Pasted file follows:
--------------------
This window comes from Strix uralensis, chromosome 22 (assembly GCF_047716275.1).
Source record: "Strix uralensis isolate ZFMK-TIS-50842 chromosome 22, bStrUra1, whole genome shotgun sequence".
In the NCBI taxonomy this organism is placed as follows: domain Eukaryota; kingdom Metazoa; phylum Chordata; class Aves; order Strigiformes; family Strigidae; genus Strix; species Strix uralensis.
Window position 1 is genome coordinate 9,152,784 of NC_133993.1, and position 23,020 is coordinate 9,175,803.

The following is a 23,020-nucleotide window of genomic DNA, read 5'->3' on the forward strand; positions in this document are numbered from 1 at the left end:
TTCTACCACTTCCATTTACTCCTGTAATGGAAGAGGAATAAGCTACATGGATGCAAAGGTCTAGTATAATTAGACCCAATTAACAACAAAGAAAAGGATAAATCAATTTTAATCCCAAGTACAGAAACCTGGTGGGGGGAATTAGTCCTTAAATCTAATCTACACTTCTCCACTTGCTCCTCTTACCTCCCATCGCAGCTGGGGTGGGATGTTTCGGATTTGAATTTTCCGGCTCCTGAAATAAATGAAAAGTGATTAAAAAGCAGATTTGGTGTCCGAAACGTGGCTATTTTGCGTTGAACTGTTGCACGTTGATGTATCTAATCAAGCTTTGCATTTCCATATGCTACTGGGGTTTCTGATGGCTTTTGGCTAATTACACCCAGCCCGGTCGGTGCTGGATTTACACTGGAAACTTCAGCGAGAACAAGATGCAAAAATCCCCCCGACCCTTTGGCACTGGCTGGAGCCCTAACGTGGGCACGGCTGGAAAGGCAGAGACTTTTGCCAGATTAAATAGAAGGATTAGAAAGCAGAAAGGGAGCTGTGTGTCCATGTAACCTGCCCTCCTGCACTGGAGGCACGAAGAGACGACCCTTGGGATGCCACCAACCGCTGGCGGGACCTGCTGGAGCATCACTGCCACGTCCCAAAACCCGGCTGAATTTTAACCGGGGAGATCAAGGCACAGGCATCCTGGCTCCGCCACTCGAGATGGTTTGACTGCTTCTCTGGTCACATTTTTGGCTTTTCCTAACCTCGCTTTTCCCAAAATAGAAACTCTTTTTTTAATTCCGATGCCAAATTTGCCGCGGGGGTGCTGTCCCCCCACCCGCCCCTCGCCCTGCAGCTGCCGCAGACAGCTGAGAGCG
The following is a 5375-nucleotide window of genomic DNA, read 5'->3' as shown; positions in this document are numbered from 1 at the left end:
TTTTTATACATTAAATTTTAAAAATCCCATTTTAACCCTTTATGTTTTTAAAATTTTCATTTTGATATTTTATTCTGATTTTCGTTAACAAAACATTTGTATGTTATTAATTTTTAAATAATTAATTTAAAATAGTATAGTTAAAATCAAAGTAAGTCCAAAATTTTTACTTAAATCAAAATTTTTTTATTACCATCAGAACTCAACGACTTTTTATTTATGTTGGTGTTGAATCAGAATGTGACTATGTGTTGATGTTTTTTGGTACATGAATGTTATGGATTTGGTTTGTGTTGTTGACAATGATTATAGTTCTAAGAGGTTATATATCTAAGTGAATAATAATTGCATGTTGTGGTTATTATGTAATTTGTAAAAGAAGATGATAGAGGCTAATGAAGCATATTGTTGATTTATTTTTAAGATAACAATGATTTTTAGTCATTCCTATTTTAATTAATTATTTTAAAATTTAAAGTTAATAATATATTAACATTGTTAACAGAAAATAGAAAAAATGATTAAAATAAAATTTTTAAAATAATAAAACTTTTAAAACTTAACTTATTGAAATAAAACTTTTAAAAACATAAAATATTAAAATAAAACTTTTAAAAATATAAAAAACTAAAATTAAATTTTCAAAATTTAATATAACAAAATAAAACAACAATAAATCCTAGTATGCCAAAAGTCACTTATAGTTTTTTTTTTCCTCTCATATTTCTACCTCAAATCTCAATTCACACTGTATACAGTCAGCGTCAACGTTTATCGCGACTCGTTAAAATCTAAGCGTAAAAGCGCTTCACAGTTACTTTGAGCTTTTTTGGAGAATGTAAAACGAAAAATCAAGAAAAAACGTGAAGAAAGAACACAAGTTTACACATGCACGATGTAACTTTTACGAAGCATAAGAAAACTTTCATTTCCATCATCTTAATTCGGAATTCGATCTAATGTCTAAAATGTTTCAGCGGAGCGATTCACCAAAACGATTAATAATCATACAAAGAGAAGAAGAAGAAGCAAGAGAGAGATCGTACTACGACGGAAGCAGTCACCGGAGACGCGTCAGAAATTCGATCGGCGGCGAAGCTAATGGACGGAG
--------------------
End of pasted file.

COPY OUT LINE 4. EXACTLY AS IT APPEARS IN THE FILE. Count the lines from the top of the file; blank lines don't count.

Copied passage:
Window position 1 is genome coordinate 9,152,784 of NC_133993.1, and position 23,020 is coordinate 9,175,803.